Call for end to Right-to-Buy
30 July 2012
We have issued a response to the Scottish Government's recently launched consultation on right-to-buy, calling for the out-dated policy to be scrapped.
Our response shows how a policy designed for the 1970s has no place in today’s Scottish housing landscape and abolition is the best way of protecting the supply of council houses.
Other than abolition, we would only support reforms where all tenants are moved to modernised terms – with much smaller discounts and longer qualification periods.
The policy has no place in today’s housing system where demand for social homes continues to outstrip supply by some distance.
Director of Shelter Scotland
The Scottish Government estimates that if right-to-buy was abolished 10,000 social homes would be saved between 2015 and 2020. That number would reduce to around 5,000 should the policy be reformed to modernised terms. A minimum of 10,000 new social homes a year are required to meet demand.
Graeme Brown, Director of Shelter Scotland, says:
“Right-to-buy has greatly benefited many thousands of council tenants who have been able to buy their home at a discount. But the good fortune of a few has come at the cost of many more people having to go through the despair and frustration of sitting on council waiting lists for months and years. A cost is also incurred by the local authority that paid for the houses, as they are forced to sell them off at a big discount.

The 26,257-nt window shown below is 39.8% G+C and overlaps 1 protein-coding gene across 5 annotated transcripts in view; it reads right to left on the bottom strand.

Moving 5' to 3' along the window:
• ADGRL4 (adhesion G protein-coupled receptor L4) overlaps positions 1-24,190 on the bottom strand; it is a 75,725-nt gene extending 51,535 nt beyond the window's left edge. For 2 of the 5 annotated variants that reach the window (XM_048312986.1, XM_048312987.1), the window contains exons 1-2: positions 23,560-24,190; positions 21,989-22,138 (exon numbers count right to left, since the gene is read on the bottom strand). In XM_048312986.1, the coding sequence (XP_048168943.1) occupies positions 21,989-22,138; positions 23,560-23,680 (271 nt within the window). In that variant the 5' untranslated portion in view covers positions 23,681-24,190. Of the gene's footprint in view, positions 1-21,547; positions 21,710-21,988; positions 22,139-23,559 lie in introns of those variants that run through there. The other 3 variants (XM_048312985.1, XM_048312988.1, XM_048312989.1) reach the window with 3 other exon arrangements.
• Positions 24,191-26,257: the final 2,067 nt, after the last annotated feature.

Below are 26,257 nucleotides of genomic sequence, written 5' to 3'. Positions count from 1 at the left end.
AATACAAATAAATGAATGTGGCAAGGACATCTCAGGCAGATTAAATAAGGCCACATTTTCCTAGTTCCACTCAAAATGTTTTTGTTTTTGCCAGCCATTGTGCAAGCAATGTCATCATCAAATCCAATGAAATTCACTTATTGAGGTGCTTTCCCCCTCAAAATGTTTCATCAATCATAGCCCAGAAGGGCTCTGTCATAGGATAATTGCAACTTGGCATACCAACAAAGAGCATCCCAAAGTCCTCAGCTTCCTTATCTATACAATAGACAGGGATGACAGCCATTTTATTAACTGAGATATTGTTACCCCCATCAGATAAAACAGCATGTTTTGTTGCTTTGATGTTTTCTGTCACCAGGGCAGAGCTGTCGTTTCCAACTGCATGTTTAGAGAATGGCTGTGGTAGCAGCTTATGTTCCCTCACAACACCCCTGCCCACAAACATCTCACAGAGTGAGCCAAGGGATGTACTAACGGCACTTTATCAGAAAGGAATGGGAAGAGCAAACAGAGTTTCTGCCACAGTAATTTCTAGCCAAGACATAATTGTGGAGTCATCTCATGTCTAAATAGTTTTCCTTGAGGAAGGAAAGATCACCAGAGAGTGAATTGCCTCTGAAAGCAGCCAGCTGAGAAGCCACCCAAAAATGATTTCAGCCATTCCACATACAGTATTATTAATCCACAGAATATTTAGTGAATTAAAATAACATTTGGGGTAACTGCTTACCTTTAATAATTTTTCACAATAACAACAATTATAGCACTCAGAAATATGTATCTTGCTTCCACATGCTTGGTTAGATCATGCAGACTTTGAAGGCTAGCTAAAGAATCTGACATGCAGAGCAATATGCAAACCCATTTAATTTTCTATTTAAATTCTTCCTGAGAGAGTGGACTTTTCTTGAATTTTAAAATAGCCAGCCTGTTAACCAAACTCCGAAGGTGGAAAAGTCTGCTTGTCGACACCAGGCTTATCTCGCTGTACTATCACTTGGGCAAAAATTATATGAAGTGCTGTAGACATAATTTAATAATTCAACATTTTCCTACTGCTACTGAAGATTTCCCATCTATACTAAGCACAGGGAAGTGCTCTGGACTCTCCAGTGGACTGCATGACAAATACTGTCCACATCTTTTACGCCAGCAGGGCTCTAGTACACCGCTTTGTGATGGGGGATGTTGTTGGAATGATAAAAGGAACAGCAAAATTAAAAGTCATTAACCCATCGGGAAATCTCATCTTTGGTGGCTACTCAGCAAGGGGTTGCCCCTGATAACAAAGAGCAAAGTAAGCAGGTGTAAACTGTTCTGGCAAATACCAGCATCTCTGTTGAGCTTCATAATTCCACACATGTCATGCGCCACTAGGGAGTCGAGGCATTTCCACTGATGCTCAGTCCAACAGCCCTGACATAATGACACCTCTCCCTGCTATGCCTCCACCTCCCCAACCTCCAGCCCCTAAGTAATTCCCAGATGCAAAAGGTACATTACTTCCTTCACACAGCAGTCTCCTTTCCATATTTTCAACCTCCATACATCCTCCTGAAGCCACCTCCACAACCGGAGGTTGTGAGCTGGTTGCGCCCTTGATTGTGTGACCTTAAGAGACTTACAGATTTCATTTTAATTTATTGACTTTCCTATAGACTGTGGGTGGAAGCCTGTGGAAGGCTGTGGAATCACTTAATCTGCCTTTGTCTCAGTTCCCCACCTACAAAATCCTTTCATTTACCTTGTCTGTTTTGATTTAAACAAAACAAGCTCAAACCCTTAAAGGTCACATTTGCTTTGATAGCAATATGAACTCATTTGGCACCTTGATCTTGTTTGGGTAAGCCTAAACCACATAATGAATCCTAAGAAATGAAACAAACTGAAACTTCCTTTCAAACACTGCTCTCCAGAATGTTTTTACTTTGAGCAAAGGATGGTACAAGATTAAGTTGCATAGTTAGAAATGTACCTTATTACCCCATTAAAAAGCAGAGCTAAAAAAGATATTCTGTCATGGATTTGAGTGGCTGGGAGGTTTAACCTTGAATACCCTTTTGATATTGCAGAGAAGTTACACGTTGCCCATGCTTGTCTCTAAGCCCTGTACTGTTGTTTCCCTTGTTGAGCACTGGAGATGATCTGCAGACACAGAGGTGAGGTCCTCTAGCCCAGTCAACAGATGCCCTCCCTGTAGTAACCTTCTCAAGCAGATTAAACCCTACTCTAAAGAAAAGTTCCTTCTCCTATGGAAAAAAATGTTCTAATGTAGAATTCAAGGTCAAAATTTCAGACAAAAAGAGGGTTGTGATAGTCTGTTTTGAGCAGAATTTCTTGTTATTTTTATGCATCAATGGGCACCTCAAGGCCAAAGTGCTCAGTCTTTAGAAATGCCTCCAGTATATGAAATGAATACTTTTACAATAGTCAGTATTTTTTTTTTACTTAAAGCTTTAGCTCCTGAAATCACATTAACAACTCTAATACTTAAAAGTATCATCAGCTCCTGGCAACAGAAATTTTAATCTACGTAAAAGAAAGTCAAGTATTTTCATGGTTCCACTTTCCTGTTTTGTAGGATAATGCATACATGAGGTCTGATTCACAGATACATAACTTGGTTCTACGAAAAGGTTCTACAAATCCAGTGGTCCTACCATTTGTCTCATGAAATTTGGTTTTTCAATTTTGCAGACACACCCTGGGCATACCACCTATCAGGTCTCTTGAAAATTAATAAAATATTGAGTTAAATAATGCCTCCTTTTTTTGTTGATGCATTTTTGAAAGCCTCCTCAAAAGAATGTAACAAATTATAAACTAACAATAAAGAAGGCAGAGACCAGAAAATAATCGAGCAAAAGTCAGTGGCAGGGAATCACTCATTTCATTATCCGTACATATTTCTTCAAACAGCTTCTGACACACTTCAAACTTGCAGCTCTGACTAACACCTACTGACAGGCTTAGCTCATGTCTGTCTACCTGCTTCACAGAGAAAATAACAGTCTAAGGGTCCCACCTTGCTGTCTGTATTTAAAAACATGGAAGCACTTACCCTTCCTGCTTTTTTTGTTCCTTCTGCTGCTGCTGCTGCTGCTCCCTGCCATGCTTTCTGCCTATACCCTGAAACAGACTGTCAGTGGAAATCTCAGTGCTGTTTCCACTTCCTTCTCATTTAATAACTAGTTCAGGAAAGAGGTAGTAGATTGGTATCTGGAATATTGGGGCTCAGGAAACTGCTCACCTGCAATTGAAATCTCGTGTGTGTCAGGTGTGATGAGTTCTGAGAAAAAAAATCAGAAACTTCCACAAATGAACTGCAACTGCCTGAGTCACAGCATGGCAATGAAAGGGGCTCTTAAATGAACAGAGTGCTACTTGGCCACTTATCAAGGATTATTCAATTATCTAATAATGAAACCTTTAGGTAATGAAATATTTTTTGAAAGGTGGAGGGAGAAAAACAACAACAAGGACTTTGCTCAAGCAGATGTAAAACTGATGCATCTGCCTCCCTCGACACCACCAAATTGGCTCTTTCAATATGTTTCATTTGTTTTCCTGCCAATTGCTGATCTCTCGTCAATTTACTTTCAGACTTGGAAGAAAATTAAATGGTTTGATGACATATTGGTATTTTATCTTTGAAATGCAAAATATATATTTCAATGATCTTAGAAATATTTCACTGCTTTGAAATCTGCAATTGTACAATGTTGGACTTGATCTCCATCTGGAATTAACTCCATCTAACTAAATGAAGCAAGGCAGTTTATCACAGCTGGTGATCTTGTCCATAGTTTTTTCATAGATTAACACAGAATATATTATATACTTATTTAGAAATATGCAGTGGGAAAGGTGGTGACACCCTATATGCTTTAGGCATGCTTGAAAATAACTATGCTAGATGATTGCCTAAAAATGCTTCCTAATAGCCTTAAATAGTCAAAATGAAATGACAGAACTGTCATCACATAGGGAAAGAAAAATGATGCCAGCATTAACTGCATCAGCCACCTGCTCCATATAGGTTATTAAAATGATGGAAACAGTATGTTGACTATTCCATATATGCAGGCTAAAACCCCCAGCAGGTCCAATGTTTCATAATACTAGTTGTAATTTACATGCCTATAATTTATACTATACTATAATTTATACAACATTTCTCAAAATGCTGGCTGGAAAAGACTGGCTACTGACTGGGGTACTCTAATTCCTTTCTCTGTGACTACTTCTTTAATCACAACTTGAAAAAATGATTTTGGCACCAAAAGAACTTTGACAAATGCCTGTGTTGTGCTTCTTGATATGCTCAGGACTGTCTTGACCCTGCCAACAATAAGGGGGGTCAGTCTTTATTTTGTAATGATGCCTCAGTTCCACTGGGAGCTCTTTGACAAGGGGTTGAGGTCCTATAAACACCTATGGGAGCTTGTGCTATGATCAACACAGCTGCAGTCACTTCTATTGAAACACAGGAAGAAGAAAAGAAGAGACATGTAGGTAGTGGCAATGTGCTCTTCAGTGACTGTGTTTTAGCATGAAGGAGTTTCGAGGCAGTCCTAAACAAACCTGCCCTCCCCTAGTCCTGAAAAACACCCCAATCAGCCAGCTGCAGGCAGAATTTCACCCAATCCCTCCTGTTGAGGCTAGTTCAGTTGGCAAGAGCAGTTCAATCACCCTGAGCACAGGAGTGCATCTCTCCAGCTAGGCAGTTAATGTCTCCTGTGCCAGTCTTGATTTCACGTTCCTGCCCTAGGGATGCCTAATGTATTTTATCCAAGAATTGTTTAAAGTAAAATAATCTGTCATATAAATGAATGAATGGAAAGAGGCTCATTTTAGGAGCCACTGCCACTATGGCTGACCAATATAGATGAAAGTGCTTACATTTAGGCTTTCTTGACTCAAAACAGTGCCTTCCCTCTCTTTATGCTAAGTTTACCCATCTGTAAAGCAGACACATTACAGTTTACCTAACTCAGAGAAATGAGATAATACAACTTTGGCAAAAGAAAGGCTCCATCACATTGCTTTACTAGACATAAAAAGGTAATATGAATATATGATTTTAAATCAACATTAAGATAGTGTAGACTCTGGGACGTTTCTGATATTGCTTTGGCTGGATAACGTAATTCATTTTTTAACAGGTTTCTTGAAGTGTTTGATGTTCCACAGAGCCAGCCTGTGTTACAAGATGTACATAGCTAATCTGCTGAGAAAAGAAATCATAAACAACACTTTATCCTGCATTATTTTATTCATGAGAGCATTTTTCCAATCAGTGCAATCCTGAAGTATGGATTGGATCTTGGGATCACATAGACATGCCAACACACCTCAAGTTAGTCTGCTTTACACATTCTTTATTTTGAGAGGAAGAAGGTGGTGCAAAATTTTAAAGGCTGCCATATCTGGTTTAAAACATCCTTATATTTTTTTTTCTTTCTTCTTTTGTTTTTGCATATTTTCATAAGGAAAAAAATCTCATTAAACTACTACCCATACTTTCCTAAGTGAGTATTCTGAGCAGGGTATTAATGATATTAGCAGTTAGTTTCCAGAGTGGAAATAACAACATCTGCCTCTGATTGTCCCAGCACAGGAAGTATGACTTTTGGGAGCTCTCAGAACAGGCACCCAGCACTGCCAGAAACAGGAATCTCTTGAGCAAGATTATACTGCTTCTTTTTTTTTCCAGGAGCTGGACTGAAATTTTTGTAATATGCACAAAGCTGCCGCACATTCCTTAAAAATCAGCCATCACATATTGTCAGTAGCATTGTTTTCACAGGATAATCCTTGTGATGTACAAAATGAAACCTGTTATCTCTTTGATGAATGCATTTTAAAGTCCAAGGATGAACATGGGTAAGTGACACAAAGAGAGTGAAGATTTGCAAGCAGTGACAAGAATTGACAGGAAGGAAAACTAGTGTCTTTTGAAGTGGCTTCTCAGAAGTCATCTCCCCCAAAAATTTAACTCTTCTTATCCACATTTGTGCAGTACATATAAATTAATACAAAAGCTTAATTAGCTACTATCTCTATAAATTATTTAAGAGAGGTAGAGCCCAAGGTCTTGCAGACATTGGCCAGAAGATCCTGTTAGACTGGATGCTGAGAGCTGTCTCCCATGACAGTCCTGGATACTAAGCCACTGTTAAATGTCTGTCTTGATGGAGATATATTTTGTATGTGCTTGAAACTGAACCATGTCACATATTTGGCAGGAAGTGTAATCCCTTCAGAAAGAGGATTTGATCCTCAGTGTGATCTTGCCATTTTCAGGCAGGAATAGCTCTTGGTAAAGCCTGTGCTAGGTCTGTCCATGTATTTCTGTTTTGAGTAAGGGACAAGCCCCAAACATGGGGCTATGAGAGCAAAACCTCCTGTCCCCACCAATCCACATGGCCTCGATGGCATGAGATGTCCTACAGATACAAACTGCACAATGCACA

“Years of tampering with right-to-buy has left the legislation complex and confusing. Shelter Scotland’s preferred option is to scrap right-to-buy and consign it to the history books. The policy has no place in today’s housing system where demand for social homes continues to outstrip supply by some distance.
“We estimate 10,000 new homes a year need to be built. By protecting existing and future council house stock, local authorities will be much more inclined to invest in social housing. That’s why we are calling for the abolition of right-to-buy and investment in a social housing system that meets current and future demand in Scotland.”